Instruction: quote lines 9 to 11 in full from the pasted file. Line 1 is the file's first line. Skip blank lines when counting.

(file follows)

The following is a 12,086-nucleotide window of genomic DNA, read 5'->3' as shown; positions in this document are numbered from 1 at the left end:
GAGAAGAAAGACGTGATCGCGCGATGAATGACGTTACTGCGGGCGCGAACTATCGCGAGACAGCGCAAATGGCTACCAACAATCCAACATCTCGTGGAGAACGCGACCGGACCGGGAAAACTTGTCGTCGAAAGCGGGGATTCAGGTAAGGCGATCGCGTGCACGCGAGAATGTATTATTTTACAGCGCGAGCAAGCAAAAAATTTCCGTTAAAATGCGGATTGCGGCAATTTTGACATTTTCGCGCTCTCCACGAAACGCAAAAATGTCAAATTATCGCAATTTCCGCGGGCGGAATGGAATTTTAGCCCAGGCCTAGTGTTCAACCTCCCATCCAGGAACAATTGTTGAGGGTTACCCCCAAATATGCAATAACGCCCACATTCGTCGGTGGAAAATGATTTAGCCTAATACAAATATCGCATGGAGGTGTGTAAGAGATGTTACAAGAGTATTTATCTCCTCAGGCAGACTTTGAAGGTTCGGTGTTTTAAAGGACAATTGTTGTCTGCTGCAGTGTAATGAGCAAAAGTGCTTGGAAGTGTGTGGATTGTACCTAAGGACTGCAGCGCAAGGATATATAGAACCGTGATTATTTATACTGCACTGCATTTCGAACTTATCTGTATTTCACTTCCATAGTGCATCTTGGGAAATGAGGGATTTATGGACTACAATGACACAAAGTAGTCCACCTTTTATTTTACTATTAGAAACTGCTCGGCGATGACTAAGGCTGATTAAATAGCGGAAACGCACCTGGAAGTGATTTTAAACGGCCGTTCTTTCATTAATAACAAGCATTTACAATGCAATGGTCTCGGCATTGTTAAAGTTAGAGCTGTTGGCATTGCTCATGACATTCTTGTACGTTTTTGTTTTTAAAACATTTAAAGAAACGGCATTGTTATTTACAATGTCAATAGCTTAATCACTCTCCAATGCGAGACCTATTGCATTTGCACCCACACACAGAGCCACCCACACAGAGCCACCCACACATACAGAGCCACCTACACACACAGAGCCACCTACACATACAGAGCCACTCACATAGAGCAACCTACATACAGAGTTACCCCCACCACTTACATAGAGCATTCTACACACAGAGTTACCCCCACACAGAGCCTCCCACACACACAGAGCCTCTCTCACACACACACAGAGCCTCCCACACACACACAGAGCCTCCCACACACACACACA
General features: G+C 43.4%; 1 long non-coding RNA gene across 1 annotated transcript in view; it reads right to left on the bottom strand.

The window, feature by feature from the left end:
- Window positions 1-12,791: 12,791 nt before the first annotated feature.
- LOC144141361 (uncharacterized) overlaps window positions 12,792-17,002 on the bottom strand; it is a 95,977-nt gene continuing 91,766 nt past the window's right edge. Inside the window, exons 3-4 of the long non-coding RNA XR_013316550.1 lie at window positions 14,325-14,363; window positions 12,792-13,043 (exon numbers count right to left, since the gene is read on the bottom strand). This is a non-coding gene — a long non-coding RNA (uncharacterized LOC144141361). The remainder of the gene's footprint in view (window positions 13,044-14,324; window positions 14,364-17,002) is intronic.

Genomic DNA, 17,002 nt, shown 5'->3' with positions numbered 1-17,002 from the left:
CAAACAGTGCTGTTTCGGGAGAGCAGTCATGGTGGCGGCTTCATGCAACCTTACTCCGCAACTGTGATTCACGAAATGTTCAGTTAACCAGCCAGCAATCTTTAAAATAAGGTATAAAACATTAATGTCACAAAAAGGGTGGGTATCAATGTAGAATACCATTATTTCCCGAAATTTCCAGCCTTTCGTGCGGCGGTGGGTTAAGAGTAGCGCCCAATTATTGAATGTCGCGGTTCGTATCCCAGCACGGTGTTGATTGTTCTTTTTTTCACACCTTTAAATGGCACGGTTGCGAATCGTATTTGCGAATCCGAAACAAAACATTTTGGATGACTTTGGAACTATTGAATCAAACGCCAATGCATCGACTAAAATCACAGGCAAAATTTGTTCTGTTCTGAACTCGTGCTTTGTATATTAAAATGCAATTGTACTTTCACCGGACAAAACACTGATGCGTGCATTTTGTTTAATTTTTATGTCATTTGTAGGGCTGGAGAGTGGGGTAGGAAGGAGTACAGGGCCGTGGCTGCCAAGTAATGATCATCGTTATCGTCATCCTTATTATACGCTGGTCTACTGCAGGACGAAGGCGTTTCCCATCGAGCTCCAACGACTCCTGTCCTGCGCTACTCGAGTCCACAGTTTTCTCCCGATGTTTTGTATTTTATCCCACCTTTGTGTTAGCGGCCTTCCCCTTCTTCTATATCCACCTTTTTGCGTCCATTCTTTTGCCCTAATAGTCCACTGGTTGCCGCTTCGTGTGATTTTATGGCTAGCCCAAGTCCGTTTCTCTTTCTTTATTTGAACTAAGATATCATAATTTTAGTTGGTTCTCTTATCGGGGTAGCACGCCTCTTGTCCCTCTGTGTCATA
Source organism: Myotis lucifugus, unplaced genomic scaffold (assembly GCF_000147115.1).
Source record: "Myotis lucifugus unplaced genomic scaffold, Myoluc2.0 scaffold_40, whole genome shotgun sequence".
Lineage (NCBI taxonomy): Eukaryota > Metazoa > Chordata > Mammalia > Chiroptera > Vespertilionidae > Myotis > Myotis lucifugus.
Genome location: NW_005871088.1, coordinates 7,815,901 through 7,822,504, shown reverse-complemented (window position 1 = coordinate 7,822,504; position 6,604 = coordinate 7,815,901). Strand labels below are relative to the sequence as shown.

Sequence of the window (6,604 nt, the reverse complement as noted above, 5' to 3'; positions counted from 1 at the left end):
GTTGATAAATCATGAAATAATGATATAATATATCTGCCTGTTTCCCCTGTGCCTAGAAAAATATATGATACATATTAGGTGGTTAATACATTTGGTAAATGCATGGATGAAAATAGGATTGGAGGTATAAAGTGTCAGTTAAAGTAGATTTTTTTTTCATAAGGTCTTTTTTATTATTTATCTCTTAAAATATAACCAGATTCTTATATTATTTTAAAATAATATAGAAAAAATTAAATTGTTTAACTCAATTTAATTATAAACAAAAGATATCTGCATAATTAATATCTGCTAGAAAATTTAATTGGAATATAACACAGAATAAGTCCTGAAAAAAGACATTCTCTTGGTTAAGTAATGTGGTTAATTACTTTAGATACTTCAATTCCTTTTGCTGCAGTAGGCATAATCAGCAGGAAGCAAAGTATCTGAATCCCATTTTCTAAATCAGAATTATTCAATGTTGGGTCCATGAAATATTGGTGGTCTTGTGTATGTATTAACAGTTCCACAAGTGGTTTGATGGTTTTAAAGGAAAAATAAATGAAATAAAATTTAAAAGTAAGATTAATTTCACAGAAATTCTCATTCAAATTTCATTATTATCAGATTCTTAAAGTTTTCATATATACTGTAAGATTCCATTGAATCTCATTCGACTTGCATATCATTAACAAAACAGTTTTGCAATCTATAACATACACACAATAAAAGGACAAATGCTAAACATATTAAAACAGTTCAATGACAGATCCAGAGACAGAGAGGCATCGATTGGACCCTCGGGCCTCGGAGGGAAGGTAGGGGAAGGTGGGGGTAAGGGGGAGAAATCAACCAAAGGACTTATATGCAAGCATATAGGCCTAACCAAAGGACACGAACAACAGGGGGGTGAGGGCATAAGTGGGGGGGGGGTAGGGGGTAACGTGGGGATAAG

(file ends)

Source organism: Myotis lucifugus, unplaced genomic scaffold (assembly GCF_000147115.1).
Source record: "Myotis lucifugus unplaced genomic scaffold, Myoluc2.0 scaffold_40, whole genome shotgun sequence".
Lineage (NCBI taxonomy): Eukaryota > Metazoa > Chordata > Mammalia > Chiroptera > Vespertilionidae > Myotis > Myotis lucifugus.